The SBA’s Employee Retention Loan application form went live yesterday afternoon. The necessary weblinks are available in the below article. This will also be on our website, but for those interested in looking at this I thought we should get it out to you quickly.

And thanks to the Government Relations staff for watching and keeping us up to date with new information and usable links to save time!

At press time, the Johns Hopkins COVID case tracker currently shows New York City has 46,300 active cases and 1,139 deaths.

Here’s the link to view the archive of Monday’s “virtual” Education Town Hall that was missing yesterday.

This Friday, April 3, 2020, at 3 pm, my office will join with the Arts and Culture Committee of The Greater Harlem Chamber of Commerce, the Harlem Arts Alliance, and the Northern Manhattan Arts Alliance to convene a special teleconference for locally-based arts and culture organizations, independent artists, galleries, and venues to discuss managing the impact of Covid-19. The Friday teleconference will be held via ZOOM on Friday, April 3, 2020 at 3 pm.Here is more detail on the call and call-in directions. (corrected link).  If you’d like to help promote our call on your social networks, please use this shortlink:

Today is Census Day 2020, and since I don’t believe that we in government should ask anyone else to do something we ourselves aren’t willing to do, I’m proud to announce that my staff has achieved a 100% response rate to the 2020 census questionnaire! 

I’ll confess I got a little nudge-ey with them, because the funding and policies that flow from the Census is crucial to New York City and State. Our city is notoriously hard to count, and this year could be particularly difficult since the draconian immigration policies of the Trump Administration came into force.

But the fact is that Census responses can’t be used for any purpose other than tallying up population– it’s the law. And no enumerators will be knocking on doors today. So, please, if you haven’t yet done so, take the time to fill in your form at
As of today, New York County (which is Manhattan) has achieved a 30.2% repsonse rate, according to the real-time results the Census Bureau posts at its census tracker website.  Other compliance rates for city, state and nation:
Bronx  28.0%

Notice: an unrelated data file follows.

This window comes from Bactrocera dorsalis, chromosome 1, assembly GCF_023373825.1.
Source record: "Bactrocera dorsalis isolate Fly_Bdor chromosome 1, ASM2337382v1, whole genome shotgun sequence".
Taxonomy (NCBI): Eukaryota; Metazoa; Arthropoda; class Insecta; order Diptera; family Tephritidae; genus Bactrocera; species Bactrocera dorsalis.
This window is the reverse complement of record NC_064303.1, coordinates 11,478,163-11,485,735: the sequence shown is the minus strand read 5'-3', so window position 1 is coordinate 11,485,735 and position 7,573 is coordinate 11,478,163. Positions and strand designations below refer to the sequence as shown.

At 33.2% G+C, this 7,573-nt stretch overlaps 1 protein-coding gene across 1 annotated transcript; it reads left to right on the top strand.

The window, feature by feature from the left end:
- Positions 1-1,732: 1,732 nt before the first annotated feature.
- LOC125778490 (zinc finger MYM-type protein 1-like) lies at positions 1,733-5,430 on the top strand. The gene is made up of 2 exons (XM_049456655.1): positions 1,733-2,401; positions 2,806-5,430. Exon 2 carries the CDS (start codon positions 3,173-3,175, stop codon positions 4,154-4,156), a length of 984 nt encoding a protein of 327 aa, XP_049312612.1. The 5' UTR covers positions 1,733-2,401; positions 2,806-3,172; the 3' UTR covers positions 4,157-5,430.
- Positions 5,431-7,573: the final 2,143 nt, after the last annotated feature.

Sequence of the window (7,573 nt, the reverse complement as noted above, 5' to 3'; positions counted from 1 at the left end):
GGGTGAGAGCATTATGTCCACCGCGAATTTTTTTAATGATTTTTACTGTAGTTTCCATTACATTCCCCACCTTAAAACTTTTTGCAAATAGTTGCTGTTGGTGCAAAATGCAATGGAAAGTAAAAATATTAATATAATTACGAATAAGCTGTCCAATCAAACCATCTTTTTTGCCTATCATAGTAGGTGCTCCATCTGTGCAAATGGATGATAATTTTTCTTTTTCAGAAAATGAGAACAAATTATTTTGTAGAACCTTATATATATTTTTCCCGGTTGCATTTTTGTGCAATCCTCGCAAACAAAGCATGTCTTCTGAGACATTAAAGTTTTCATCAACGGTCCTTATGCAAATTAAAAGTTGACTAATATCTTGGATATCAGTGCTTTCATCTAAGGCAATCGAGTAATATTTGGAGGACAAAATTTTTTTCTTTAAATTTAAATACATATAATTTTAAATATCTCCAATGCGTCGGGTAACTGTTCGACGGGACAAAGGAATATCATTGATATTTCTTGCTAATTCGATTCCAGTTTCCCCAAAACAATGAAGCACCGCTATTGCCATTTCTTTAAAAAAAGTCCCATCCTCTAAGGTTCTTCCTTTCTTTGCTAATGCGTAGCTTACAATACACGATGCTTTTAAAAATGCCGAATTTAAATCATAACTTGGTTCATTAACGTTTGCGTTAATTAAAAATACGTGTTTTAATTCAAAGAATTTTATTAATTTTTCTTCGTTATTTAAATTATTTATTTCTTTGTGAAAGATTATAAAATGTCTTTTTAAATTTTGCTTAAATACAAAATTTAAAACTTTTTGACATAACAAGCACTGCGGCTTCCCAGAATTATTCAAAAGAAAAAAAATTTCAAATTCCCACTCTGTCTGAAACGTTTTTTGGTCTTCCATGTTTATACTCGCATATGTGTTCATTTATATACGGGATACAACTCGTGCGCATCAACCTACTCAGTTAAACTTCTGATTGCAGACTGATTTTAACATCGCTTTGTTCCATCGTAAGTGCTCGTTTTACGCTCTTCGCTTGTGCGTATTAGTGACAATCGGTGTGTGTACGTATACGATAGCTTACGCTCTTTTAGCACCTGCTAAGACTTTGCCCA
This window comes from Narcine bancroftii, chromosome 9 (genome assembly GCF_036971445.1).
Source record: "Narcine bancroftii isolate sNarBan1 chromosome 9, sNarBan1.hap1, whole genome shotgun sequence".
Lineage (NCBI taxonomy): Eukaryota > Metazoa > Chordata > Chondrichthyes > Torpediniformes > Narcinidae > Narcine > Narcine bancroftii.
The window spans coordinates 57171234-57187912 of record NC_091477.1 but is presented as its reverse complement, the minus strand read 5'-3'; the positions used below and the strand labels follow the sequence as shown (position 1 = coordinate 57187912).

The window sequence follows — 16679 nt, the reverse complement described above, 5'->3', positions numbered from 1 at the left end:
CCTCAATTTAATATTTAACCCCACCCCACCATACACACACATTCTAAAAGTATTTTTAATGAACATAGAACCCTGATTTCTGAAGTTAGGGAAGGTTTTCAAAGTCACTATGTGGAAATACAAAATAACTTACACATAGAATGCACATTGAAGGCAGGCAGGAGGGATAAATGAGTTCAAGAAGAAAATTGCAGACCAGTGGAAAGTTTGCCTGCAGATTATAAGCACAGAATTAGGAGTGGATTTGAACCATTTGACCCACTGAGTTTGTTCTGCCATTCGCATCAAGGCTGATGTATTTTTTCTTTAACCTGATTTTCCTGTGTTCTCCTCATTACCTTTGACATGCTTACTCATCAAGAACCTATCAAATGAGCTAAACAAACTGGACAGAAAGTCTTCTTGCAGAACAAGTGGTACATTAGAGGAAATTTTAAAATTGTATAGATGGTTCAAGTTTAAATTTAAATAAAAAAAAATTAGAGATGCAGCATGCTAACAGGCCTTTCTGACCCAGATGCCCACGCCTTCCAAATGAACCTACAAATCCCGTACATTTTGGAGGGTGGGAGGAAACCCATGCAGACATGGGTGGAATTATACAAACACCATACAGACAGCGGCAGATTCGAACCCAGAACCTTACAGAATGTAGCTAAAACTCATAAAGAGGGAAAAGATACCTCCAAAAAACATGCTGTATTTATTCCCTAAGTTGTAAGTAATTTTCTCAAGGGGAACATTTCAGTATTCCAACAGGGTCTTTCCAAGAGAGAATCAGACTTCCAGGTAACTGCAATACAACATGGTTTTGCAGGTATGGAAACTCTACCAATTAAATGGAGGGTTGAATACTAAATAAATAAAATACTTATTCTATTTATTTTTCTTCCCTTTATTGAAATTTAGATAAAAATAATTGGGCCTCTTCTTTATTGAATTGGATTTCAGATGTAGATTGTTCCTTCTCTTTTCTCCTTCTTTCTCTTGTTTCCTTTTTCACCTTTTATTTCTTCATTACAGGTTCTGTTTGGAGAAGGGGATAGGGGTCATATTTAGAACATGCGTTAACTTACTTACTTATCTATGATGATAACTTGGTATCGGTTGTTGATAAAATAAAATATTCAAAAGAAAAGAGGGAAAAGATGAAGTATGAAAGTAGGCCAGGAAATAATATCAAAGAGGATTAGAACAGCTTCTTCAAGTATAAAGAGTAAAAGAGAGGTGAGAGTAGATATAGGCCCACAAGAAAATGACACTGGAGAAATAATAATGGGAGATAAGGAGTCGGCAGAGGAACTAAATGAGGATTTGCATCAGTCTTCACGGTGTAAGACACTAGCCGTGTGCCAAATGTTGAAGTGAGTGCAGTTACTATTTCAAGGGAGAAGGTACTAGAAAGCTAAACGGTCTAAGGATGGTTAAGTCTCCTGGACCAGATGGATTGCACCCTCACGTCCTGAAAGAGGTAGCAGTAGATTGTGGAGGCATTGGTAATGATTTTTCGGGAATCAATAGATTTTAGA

Kings   26.1%
Manhattan  30.2%
Queens   27.1%
Richmond  32.5%
New York City  28.0%
New York State  33.1%
U.S.A.  38.4%

If you are able, please avoid grocery shopping in the next few days and make space for our neighbors who are on SNAP and WIC to buy food. The beginning of the month is when many public assistance benefits come in; with children staying home, families’ food supplies may have depleted more quickly, making grocery shopping at the start of the new month a necessity rather than a preference. Please also be mindful of your own shopping and avoid choosing items tagged with WIC labels unless absolutely necessary.

Tomorrow at 12:15 pm, Rob Snyder, our official Manhattan Historian (and professor at Rutgers), is convening a Zoom meeting for a wide-ranging conversation about how historians can study, document and analyze the pandemic. “Our discussion will be grounded in New York City, but of course we will explore how the city fits into our state, region, nation and world,” Snyder tells me.  The Zoom meeting will be at and the meeting ID is: 281 509 628 (use that for the participant ID as well).  Or you can dial in for audio only at (646) 876 9923 using those same IDs.  

(Rob also sent me this link to a NY Academy of Medicine piece on the “Germ City” exhibit that was at the Museum of the City of

You know the projection that President Trump is using that calculates between 100,000 to 240,000 deaths by the time the pandemic is over?  The predictive model was developed by The Institute for Health Metrics and Evaluation (IHME) at the University of Washington. Their website,, shows the curves we are all trying to flatten, and their New York page will be fascinating to any data geeks you know. 

The ASPCA has established a pet food distribution center in New York City in partnership with the Petco Foundation, Blue Buffalo, and PetSmart Charities to provide dog and cat owners free access to crucial food and supplies, including kitty litter.  To keep in line with social distancing guidelines, food and supplies will be available by appointment only. Pet owners should call the ASPCA Pet Food Distribution Helpline at (800)738-9437 to request an appointment. This includes dog and cat supplies only, and distribution is subject to eligibility and availability. Open to residents of New York City; no same-day appointments; one-hour window for pick-up, don’t come early and call if you’re running late; bring a photo ID and be prepared to carry supplies!  (DON’T bring pets!)

The NYC Office of Nightlife has extended the deadline for its COVID-19 Impact Survey for nightlife businesses, workers and freelancers. If you work in NYC nightlife, please complete the survey by Friday April 3rd so that the Office of Nightlife can best represent you and your needs. Available in 10 languages. Survey link:

Wednesday’s FreshDirect Five Borough Food Drive dropoff was at Taft Houses. (Each weekday FreshDirect and their partners, BoarsHead and Poland Spring, are dropping off 10-lb boxes of food at NYCHA locations which my office helps coordinate with NYCHA tenants’ associations.) It’s great that these companies have stepped up to provide food to families in need. 

The New York Blood Center has this news: 
-Their blood centers are no longer accepting walk-in customers; instead, you must make an appointment. 
-If you have recovered from COVID-19 and are interested in giving plasma, please email your information to

I hope you’re finding these newsletters helpful. Please forward them to whoever you know who would find them helpful.  And keep sending me useful links!  Feel free to call me with any urgent problems or concerns: (212) 669-8191. 

                                                      Stay Safe, 


Suzanna, co-owns and publishes the newspaper Times Square Chronicles or T2C. At one point a working actress, she has performed in numerous productions in film, TV, cabaret, opera and theatre. She has performed at The New Orleans Jazz festival, The United Nations and Carnegie Hall. She has a screenplay and a TV show in the works, which she developed with her mentor and friend the late Arthur Herzog. She is a proud member of the Drama Desk and the Outer Critics Circle and was a nominator. Email: